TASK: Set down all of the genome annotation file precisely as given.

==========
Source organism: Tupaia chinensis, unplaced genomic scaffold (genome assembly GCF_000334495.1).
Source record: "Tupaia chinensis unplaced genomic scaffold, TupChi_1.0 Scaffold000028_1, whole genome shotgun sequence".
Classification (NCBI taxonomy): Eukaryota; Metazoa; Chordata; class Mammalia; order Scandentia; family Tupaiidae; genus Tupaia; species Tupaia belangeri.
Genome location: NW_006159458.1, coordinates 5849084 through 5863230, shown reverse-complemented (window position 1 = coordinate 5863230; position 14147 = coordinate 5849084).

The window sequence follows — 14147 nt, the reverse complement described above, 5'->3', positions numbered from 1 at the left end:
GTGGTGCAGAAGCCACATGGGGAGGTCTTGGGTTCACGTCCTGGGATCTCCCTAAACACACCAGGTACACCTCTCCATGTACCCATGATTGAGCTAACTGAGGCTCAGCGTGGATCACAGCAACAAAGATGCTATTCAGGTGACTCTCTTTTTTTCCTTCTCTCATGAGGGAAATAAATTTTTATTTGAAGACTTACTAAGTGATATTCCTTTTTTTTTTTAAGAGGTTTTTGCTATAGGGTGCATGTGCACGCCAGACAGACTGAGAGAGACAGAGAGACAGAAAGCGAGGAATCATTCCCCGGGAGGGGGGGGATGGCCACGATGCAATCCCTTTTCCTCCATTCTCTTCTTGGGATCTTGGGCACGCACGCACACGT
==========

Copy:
Source organism: Tupaia chinensis, unplaced genomic scaffold (genome assembly GCF_000334495.1).
Source record: "Tupaia chinensis unplaced genomic scaffold, TupChi_1.0 Scaffold000028_1, whole genome shotgun sequence".
Classification (NCBI taxonomy): Eukaryota; Metazoa; Chordata; class Mammalia; order Scandentia; family Tupaiidae; genus Tupaia; species Tupaia belangeri.
Genome location: NW_006159458.1, coordinates 5849084 through 5863230, shown reverse-complemented (window position 1 = coordinate 5863230; position 14147 = coordinate 5849084).

The window sequence follows — 14147 nt, the reverse complement described above, 5'->3', positions numbered from 1 at the left end:
GTGGTGCAGAAGCCACATGGGGAGGTCTTGGGTTCACGTCCTGGGATCTCCCTAAACACACCAGGTACACCTCTCCATGTACCCATGATTGAGCTAACTGAGGCTCAGCGTGGATCACAGCAACAAAGATGCTATTCAGGTGACTCTCTTTTTTTCCTTCTCTCATGAGGGAAATAAATTTTTATTTGAAGACTTACTAAGTGATATTCCTTTTTTTTTTTAAGAGGTTTTTGCTATAGGGTGCATGTGCACGCCAGACAGACTGAGAGAGACAGAGAGACAGAAAGCGAGGAATCATTCCCCGGGAGGGGGGGGATGGCCACGATGCAATCCCTTTTCCTCCATTCTCTTCTTGGGATCTTGGGCACGCACGCACACGT